Rachel Feinstein: How Donatello’s Work Helped Me Tap Into Something Universal

Madonna of the Rope Makes helped fuel the American artist’s new reinventions of classical sculptures.

Donatello (born Donato di Niccolò di Betto Bardi), c.1386 – 1466, “Mary with Child and Angels”, so-called “Madonna dei Cordai” (Madonna of the Rope Makes), c. 1433/35. Museo Bardini, Florence, Italy
Donatello, Mary with Child and Angels, “Madonna dei Cordai” (Madonna of the Rope Makes), c. 1433-35. Museo Bardini, Florence, Italy

Under the Influence invites artists to discuss a work that has had a profound impact on their practice. In this edition, American sculptor and painter Rachel Feinstein reflects on the impact early Renaissance woodcuts had on her interpretations of universal symbols, family, and artistic self-consciousness.

The first time I saw Madonna of the Rope Makes has a lot to do with personal history. My husband, John Currin, was having a show of his paintings at the Museo Bardini in Florence about six years ago and so I was able to see this work by Donatello, which is also held there. That family side is important: being there and seeing that work alongside my husband’s, while also being there with my children, which resonates with the mother and the child aspects.

I’ve always loved Donatello, but like a lot of people, I had mostly associated him with the very sexy boyish David sculpture, where he’s got this perfect little butt. It’s this weird idea of not having David as a very masculine symbol, but more as kind of a girlish boy. It’s very sexual and it was very revolutionary that he made David look like that.

Rachel Feinstein, Chris and Christ, 2021

The cool thing about Madonna of the Rope Makes is that it’s decayed and it’s disintegrated and so you see the way he made it. That’s its beautiful aspect. I love that there are those little tiles behind it; then you see leather, wood. As a sculpture, seeing its construction is really important to me. You have to see this work in person, because it’s very hard to photograph: you can’t really photograph sculpture well. Sculpture is about feeling it in your body.

“You have to see this work in person, because it’s very hard to photograph. Sculpture is about feeling it in your body”

There’s just an incredible positive and negative thing going on, where the figures are so intricately carved, but on such a flat plane, that the hollow spaces between their bodies are as important as the positive spaces on their clothes. I really felt the tension in the actual material and form, as well as the symbol it is portraying.




I started just doing paintings of these famous sculptures. I used mirrors as their eyes, I became them. I was looking into their eyes as I was actually making them. It became the inside and outside, which I think about a lot with religion. Sculpture is about being tied to the earth. And painting is about being a soul and floating up and not being attached to your body. That tension is very much something I’m interested in. Your body versus your soul.

“Sculpture is about being tied to the earth; painting is about being a soul. That tension is very much something I’m interested in”

I’ve been doing Jungian dream therapy recently, which I started during Covid. I know a lot of artists have been deeply inspired by dream analysis. The whole thing about dreams and your unconscious is that there are these symbols that go across all cultures, all times.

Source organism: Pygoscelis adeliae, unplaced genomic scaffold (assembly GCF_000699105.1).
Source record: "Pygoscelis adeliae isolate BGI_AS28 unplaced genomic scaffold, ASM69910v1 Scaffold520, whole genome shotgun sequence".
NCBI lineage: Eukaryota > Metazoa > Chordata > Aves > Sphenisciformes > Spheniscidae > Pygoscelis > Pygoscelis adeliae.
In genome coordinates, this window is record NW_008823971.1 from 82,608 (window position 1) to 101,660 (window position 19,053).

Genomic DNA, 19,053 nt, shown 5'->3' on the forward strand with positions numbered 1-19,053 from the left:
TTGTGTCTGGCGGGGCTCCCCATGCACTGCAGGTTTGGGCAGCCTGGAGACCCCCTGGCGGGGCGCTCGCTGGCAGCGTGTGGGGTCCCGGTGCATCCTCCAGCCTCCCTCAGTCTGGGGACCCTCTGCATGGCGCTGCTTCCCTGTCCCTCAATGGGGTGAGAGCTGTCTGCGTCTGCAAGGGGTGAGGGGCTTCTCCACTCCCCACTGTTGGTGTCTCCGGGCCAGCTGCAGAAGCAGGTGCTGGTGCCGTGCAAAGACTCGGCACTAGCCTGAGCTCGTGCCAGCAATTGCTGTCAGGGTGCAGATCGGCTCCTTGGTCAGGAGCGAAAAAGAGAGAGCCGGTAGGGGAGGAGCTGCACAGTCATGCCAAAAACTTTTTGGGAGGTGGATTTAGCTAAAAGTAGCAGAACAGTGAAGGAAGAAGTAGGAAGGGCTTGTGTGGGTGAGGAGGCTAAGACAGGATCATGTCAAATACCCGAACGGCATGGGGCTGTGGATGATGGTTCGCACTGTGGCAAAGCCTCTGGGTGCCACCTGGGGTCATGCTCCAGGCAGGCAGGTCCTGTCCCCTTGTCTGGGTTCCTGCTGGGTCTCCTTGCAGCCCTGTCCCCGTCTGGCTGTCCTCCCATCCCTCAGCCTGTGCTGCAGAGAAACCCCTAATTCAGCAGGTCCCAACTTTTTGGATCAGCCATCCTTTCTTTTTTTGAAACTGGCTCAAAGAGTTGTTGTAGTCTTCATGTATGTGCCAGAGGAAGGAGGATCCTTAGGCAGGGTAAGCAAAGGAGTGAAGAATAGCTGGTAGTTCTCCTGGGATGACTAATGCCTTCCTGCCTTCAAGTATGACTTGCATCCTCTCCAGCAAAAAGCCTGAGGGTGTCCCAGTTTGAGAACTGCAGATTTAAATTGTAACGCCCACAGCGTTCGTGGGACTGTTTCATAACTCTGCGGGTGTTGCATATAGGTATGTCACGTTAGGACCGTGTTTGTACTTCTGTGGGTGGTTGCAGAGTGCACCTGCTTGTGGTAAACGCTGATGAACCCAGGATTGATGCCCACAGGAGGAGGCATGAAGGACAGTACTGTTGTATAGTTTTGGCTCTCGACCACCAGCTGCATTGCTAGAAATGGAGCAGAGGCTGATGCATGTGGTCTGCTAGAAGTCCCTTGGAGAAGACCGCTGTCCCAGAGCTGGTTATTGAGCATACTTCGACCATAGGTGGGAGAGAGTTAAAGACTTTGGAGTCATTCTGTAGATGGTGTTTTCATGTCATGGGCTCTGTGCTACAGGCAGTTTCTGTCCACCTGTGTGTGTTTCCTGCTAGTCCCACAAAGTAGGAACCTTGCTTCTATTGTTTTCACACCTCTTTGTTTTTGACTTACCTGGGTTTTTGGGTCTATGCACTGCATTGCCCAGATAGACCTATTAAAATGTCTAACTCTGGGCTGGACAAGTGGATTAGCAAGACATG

Rachel Feinstein, Nicodemus and Jesus, 2021

You don’t have to be Christian to understand the symbol of a mother and a child. That idea of everyone plugging into something, as if we’re all plugged into some strange electrical current, is just being human and being alive. I’m interested in using that as a means to express something not only outside of our time, but outside of our own politics and messages too.

“The cool thing about Madonna of the Rope Makes is that it’s decayed and it’s disintegrated”

I was a religion major at Columbia University, and there are certain stories and modes of inquiry that have stayed with me. Why is the sleeping beauty story a fairy tale but the story of Adam and Eve is somehow real? When you’re a child, everything can seem completely real. When do you lose that? Do you even? Or is it really just that our society has constructed this idea that it’s not there? My current works are about trying to get back into these ideas.

Rachel Feinstein, Andrew, 2021

From a religious standpoint it was hard to start making these images, because my father is Jewish, my mother’s Catholic and I was raised in both. I didn’t want it to be about being Christian. There’s nothing wrong with Christianity, I think it’s a beautiful religion, but I’m interested in the idea that it comes from paganism, and paganism before that came from animism. I want to use those recurring symbols: it’s not about Jesus and Mary, it’s about a mother who has lost her child, which is really incredible and really powerful.

“The figures are so intricately carved… the hollow spaces between their bodies are as important as the positive spaces on their clothes”

My husband has been painting me since I was 22 or 23, and now I’m 50. So I see myself ageing in his paintings. It’s this weird thing of multiple layers and levels. When the works are hung, you see different other works looking in the mirror themselves. They all reflect each other. As an artist, you have to embrace the idea that there have been a lot of people that have come before you and that are basically underneath you. Everything has happened before you and you just have to acknowledge it. And move forward.

As told to Ravi Ghosh, Elephant’s editorial assistant


Rachel Feinstein, Mirror

Gagosian, Davies Street, London, until 5 March